Paul Kelly’s Home Page

Lee Gallagher and the Hallelujah: Lee Gallagher and the Hallelujah

February 10th, 2015

LeeGallagherAndTheHallelujah_LeeGallagherAndTheHallelujahSoulful rock with the fire and brimstone of the ’70s

Gallagher’s press pitches his band as psych-tinged Americana, but this album’s rock hearkens back more to the ‘70s than the ‘60s, and the roots more to soul than country. Gallagher sings in a high, keening voice that reaches with extra conviction in the most emotional moments, drawing the listener’s ear to regret and sorrow of his laments. The guitar, bass, drums and piano suggest the hearty guitar rock music you would have heard on a mid-70s bill at San Francisco’s Winterland. There’s an echo of the Black Crowes, Lee Michaels and others, but with more boogie and less blues.

Psychedelic touches are found in Jacob Landry’s guitar playing and Gallagher’s impressionistic lyrics. The latter occasionally come into sharp focus with memorable lines such as “… faith and fame / one will keep you honest / the other is just a game.” Even in his most poetic moments, Gallagher sings with the fervor of a preacher, exhorting the listener to break through self-imposed limitations and to create one’s own rock ‘n’ roll gospel. Gallagher’s high voice and enthusiastic delivery might suggest Blind Melon’s Shannon Hoon or even Slade’s Noddy Holder, but backed by a band on a mission, the effect is more like Rod Stewart on Jeff Beck’s Truth, or Jeff Bebe in the fictional Stillwater.

Gallagher adds harmonica to the fire-and-brimstone “Shallow Grave” as the rhythm session bashes it out alongside Kirby Hammel’s organ and piano, and the combination of vocal harmonies and hard-edged guitar soloing in “Feel Like Going Home” brings to mind CSN&Y’s Déjà Vu. Landry gets ample time to solo without the songs wandering into jam-band territory, and really lets loose for the closing “1935.” Written and rehearsed in only a few weeks, the album is surprisingly cohesive, doubly so when you realize the band’s only been together a year. Chemistry is key, and Lee Gallagher and the Hallelujah have started out with a winning formula. [©2015 Hyperbolium]

Lee Gallagher’s Home Page

Rubinoos vs. Psycotic Pineapple

February 7th, 2015

Given the incestuous relationship between the Rubinoos and Psycotic Pineapple (Jon Rubin and Tommy Dunbar were charter members of the Pineapple, and early Rubinoos keyboardist Alex Carlin joined the Pineapple for their hey-day), it probably shouldn’t be surprising that artist (and bassist) John Seabury drew inspiration from (and took friendly aim at) the Rubinoos single. Still, how did we not realize this until today?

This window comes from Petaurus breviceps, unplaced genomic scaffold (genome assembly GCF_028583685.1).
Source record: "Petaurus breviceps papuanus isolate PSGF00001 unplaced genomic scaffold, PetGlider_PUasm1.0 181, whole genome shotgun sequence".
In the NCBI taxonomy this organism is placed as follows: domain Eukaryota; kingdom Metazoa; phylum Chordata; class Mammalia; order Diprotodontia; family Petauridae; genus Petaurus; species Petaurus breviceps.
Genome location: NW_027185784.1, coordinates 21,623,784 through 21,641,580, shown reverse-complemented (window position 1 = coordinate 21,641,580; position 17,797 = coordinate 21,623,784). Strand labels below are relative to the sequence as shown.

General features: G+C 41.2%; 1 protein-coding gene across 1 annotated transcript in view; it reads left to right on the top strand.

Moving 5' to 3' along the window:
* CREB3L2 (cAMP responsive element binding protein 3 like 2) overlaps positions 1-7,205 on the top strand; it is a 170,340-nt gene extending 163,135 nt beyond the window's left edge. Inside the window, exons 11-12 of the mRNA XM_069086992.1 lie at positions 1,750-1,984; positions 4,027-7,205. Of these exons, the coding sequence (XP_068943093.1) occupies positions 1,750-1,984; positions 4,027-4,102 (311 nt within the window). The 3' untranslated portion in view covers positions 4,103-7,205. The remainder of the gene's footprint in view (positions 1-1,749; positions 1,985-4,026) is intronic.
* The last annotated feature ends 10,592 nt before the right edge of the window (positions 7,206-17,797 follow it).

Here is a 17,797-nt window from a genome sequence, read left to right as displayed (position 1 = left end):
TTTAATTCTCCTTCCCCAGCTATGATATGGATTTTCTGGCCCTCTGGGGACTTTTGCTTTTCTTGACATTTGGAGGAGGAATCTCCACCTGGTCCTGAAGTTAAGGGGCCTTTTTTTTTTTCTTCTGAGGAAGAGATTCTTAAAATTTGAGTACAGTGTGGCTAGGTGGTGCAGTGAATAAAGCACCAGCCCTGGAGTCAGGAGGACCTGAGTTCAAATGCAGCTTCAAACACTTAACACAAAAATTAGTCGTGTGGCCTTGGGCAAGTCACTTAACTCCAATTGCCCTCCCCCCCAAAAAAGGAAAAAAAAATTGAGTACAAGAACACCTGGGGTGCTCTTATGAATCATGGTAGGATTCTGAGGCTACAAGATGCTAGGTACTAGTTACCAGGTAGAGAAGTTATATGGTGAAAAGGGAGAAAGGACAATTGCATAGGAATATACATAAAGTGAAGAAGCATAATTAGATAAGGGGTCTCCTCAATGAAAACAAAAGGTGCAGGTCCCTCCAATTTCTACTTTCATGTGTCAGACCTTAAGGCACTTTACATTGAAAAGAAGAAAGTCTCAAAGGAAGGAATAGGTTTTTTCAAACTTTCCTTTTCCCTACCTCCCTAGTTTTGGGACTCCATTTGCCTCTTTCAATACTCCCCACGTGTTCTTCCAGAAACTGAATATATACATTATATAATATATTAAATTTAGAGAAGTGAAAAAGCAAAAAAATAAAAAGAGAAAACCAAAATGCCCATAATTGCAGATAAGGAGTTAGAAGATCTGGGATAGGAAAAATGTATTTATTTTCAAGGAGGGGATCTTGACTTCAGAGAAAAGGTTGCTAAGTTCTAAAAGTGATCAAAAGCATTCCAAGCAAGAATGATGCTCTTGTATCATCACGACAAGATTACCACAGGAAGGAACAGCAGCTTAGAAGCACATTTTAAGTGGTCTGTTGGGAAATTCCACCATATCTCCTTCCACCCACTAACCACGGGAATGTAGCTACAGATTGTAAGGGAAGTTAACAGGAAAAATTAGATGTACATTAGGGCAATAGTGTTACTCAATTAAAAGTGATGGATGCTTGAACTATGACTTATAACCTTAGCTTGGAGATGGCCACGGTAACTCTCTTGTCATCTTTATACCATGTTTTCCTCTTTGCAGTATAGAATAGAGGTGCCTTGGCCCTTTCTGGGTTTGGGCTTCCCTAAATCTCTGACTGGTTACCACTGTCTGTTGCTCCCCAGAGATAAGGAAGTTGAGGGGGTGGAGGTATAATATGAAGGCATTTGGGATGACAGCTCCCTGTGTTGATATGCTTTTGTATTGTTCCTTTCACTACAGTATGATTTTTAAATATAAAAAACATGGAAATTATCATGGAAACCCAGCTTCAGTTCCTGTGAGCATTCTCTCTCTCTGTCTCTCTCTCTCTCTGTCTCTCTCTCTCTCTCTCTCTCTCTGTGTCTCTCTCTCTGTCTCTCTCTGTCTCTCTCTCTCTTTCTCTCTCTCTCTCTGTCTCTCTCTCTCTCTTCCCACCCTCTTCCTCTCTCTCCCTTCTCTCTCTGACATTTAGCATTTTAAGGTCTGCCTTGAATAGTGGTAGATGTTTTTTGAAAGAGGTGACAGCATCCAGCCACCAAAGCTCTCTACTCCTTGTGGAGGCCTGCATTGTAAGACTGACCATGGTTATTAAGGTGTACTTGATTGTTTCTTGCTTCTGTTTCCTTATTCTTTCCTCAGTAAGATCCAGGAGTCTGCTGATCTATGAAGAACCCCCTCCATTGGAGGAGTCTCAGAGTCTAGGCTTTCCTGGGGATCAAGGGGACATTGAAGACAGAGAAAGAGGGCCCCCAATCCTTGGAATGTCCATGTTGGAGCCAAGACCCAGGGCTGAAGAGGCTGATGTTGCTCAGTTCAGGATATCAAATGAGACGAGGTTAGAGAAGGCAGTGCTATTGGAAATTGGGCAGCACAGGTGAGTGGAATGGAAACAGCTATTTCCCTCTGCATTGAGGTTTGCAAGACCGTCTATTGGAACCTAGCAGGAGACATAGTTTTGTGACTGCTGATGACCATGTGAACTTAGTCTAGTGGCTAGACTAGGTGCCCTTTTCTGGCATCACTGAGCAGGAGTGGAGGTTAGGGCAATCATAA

John Seabury’s Facebook Page
The Rubinoos’ Home Page
Psycotic Pineapple’s Facebook Page

Marti Brom: Ambush

February 1st, 2015

The first single from Marti Brom’s upcoming Rancho Notorious album is a fine cover of New Zealand singer Maria Dallas‘ 1966 single “Ambush.” Catch Brom’s cover and Dallas’ original below!

Marti Brom’s Facebook Page

RIP Rod Mckuen

January 29th, 2015

Hey… let’s do something bizarre, like walk into Vesuvius in our underwear smoking black cigarettes. Crazy. And we’ll throw pennies at the tourists… I’d like to meet the rich lady with the wart. She looks like she could use a friend. So could I, I’m a tourist too. What do ya say for kicks we hop in your Volkswagen and tear off for Watsonville? I mean, can you imagine a more out place for two in people? I’ve got eyes for a little fresh air anyway. Like it’s Bartok time and this party’s had it. -Rod McKuen, Beatsville

The Jeanies: The Jeanies

January 23rd, 2015

Jeanies_JeaniesGarage-bred power pop time-warped from 1978

This is music that could only have arrived through a tear in the space-time continuum. The Jeanies have somehow managed to create mid-70s DIY power pop forty years after the fact. The mid-fi production and endless hooks are so genuine as to rise above mere homage. If you didn’t know better, you’d swear this is a reissue of a long-lost Bomp release. Actually, and even more impressively, it sounds like an anthology of indie singles whose B’s were as heartfelt as the top-sides. Each track has you humming along almost immediately and invites you to listen again – if only to keep you from arriving too quickly at the end of your new favorite record.

If you collected singles by the Nerves, Neighborhoods, Zippers, Stars in the Sky and Shoes, you’ll remember how uplifting it felt to find music this good. You had to hunt for it; you had to make friends with record store clerks in small independent shops and hope they’d stash a copy for you behind the counter. And when you found albums by the Beat, Real Kids, Dwight Twilley, Flamin’ Groovies and Raspberries, you couldn’t believe your good fortune in finding something to expand your love of the Beatles, Beach Boys and Byrds. That’s how you’ll feel when you unwrap this one. And as good as it sounds in digital form, it’s going to sound even better when you play the limited edition cassette in your Chevy Vega. It’s a shame they didn’t issue this as five singles.